Updated: May 29, 2014 5:05PM
Dear Abby: Our niece “Bonnie” has severe attachment problems. She still lives in her parents’ home and is well into her 50s. Her father passed away several years ago, and her mother seems to be her only friend.
Bonnie has never had a serious relationship and has spent her life at one job and with her parents. Vacations and holidays have been spent with them only. Bonnie rarely accepts an invitation unless her mom is invited, does not communicate unless we reach out to her first and is very private about the smallest details in her life.
Her mother is aging and we are wondering how Bonnie will manage once her mom is gone. How do we approach someone who seriously needs help and guidance?
— Caring Aunt in Pittsburgh
Dear Caring Aunt: I can think of two ways. The first would be to discuss this privately with Bonnie’s mother and ask if there is anything she would like you to do for her daughter in the event of a serious illness or her death. It is a legitimate question if Bonnie is unable to live independently, and her mother might appreciate that you cared enough to ask.
The second would be to reach out to Bonnie in the event that something does happen to her mother, and let her know that you love her and will be there for her if she needs you. Keep in mind that you cannot force help on anyone who is unwilling to accept it.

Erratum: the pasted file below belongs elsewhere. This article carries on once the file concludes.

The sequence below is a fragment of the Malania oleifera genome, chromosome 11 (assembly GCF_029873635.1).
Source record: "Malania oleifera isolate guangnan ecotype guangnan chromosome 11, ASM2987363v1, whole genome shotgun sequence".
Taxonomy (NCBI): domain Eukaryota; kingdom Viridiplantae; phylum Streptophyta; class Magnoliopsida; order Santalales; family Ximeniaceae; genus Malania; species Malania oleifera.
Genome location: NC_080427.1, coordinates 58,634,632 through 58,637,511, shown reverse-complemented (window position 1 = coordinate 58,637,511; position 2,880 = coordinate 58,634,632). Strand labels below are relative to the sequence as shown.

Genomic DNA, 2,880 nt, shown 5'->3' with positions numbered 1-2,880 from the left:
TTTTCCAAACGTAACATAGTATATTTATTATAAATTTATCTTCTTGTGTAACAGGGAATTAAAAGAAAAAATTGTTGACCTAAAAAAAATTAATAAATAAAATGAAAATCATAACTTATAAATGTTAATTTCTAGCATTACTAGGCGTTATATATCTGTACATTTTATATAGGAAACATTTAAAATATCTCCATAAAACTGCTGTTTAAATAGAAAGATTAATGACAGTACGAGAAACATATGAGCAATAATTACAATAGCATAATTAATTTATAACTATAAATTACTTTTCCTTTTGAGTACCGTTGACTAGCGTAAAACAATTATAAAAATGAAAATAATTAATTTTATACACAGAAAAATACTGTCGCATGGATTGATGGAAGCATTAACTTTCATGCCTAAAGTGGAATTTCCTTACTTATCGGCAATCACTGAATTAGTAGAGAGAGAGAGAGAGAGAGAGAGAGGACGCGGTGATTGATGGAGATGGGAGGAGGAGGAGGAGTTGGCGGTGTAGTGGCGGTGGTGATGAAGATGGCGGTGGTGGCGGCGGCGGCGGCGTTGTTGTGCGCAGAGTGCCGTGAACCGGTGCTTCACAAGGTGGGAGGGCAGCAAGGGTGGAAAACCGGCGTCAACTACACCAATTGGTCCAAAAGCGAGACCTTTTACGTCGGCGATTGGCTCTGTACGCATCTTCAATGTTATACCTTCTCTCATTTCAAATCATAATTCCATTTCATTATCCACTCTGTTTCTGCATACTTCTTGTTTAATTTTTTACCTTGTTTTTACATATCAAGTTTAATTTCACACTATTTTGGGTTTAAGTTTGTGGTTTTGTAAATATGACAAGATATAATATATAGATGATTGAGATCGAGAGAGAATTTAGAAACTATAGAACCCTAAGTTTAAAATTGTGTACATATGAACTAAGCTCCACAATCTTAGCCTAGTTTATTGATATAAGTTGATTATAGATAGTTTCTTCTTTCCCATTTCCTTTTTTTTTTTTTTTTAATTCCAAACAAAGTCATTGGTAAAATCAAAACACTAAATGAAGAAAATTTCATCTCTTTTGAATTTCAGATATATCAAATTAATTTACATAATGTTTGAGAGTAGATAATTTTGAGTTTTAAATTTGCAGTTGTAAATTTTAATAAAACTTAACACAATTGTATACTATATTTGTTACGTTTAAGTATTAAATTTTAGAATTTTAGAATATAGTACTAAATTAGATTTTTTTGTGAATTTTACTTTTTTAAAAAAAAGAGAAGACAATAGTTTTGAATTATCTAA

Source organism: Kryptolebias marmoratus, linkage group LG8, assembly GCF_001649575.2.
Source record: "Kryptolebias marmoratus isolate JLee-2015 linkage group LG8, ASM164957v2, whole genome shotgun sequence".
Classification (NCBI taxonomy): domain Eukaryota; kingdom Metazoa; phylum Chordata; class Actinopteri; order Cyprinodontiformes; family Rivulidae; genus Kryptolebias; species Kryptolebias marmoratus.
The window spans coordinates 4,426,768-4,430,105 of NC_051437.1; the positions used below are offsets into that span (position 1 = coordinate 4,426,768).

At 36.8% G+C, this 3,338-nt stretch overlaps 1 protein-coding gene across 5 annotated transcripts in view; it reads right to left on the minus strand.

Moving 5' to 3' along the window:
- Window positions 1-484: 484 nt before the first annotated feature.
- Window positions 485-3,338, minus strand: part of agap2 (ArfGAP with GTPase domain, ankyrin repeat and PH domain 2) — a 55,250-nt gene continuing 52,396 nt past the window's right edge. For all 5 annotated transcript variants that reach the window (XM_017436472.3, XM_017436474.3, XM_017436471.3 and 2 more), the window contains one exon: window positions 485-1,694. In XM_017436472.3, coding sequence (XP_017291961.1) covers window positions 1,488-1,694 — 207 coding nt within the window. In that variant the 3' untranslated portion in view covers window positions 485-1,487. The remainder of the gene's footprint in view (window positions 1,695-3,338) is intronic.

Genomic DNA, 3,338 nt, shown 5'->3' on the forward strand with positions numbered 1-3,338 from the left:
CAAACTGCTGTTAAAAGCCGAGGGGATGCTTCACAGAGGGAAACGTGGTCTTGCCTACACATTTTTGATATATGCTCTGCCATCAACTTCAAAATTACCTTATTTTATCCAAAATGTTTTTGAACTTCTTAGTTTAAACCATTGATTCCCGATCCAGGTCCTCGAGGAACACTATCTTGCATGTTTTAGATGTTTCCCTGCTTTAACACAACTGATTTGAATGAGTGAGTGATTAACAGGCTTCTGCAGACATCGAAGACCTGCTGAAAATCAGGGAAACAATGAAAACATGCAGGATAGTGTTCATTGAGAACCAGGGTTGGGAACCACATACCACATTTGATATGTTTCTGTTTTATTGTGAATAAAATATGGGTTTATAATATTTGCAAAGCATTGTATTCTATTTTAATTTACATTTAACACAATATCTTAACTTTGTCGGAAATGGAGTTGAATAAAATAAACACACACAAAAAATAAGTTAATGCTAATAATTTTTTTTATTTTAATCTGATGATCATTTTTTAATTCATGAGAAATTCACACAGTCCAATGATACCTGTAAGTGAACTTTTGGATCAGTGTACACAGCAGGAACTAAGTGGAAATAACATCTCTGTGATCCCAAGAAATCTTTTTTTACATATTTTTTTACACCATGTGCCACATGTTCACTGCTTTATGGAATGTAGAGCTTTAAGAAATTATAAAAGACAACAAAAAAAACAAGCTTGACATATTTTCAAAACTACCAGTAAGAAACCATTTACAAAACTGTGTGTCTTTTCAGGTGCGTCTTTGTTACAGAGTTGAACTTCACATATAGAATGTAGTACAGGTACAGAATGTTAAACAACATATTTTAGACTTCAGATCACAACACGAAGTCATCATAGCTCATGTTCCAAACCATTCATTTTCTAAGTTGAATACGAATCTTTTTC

Dear Abby: I’m 11 and in the sixth grade. I am very self-conscious. Every girl in my grade has a bigger chest than me, and I am feeling insecure because mine isn’t developed.
I know I am young, but I want to fit in. Every day I feel horrible about myself. Can you help?
— Insecure 6th-grader
Dear Insecure: I’ll try. No two people are alike, and our bodies do not develop at the same time. For some girls, it happens sooner and they begin to develop breasts as early as age 9. For others, it doesn’t happen until they are in their teens.
Your value should not be measured by your chest size. Believe me, the size of your IQ is far more important. The kind of person you are is more important.
Big chests have a way of falling sooner or later. So work on your grades and your personality right now. If you do, in time you’ll not only catch up to these girls, you will surpass them in the qualities that matter most. You’re fine just the way you are.
Dear Abby: When spending thousands of dollars to attend a destination wedding, are you expected to give a gift to the bride and groom?
— Jennifer in New York
Dear Jennifer: Yes, but after shelling out “thousands” to attend a wedding, it does not have to be an expensive one. A token gift to mark the occasion would be enough.
To receive a collection of Abby’s most memorable — and most frequently requested — poems and essays, send your name and mailing address, plus check or money order for $7 (U.S. funds) to: Dear Abby — Keepers Booklet, P.O. Box 447, Mount Morris, IL 61054-0447. Shipping and handling are included in the price.
Dear Abby is written by Abigail Van Buren, also known as Jeanne Phillips, and was founded by her mother, Pauline Phillips. Write Dear Abby at DearAbby.com or P.O. Box 69440, Los Angeles, CA 90069.